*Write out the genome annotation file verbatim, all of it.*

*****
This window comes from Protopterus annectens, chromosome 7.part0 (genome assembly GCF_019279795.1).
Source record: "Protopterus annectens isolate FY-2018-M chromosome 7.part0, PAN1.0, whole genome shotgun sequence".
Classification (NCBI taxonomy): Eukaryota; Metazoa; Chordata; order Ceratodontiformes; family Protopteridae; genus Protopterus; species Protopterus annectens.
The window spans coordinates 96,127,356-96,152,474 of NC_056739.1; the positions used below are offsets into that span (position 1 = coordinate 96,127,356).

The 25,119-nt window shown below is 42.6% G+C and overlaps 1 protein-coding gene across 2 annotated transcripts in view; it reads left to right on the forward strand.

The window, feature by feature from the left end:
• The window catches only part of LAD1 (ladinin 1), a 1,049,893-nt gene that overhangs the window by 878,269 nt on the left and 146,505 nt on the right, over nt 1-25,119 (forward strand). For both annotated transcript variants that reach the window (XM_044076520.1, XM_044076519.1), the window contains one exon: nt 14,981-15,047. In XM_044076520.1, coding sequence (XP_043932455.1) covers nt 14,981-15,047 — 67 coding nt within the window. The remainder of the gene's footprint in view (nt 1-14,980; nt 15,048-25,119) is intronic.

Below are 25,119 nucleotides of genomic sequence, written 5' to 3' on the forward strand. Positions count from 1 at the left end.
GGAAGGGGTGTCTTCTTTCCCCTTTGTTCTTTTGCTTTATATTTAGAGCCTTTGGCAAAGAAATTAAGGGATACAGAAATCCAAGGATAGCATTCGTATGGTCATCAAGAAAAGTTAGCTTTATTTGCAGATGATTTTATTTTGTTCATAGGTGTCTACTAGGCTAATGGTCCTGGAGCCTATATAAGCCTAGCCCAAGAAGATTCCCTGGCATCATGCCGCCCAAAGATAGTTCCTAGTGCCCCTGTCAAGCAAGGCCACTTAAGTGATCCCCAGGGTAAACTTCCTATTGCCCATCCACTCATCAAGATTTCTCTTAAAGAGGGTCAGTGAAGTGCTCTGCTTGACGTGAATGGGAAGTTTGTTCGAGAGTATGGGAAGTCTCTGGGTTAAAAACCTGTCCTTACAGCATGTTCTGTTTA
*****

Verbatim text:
This window comes from Protopterus annectens, chromosome 7.part0 (genome assembly GCF_019279795.1).
Source record: "Protopterus annectens isolate FY-2018-M chromosome 7.part0, PAN1.0, whole genome shotgun sequence".
Classification (NCBI taxonomy): Eukaryota; Metazoa; Chordata; order Ceratodontiformes; family Protopteridae; genus Protopterus; species Protopterus annectens.
The window spans coordinates 96,127,356-96,152,474 of NC_056739.1; the positions used below are offsets into that span (position 1 = coordinate 96,127,356).

The 25,119-nt window shown below is 42.6% G+C and overlaps 1 protein-coding gene across 2 annotated transcripts in view; it reads left to right on the forward strand.

The window, feature by feature from the left end:
• The window catches only part of LAD1 (ladinin 1), a 1,049,893-nt gene that overhangs the window by 878,269 nt on the left and 146,505 nt on the right, over nt 1-25,119 (forward strand). For both annotated transcript variants that reach the window (XM_044076520.1, XM_044076519.1), the window contains one exon: nt 14,981-15,047. In XM_044076520.1, coding sequence (XP_043932455.1) covers nt 14,981-15,047 — 67 coding nt within the window. The remainder of the gene's footprint in view (nt 1-14,980; nt 15,048-25,119) is intronic.

Below are 25,119 nucleotides of genomic sequence, written 5' to 3' on the forward strand. Positions count from 1 at the left end.
GGAAGGGGTGTCTTCTTTCCCCTTTGTTCTTTTGCTTTATATTTAGAGCCTTTGGCAAAGAAATTAAGGGATACAGAAATCCAAGGATAGCATTCGTATGGTCATCAAGAAAAGTTAGCTTTATTTGCAGATGATTTTATTTTGTTCATAGGTGTCTACTAGGCTAATGGTCCTGGAGCCTATATAAGCCTAGCCCAAGAAGATTCCCTGGCATCATGCCGCCCAAAGATAGTTCCTAGTGCCCCTGTCAAGCAAGGCCACTTAAGTGATCCCCAGGGTAAACTTCCTATTGCCCATCCACTCATCAAGATTTCTCTTAAAGAGGGTCAGTGAAGTGCTCTGCTTGACGTGAATGGGAAGTTTGTTCGAGAGTATGGGAAGTCTCTGGGTTAAAAACCTGTCCTTACAGCATGTTCTGTTTA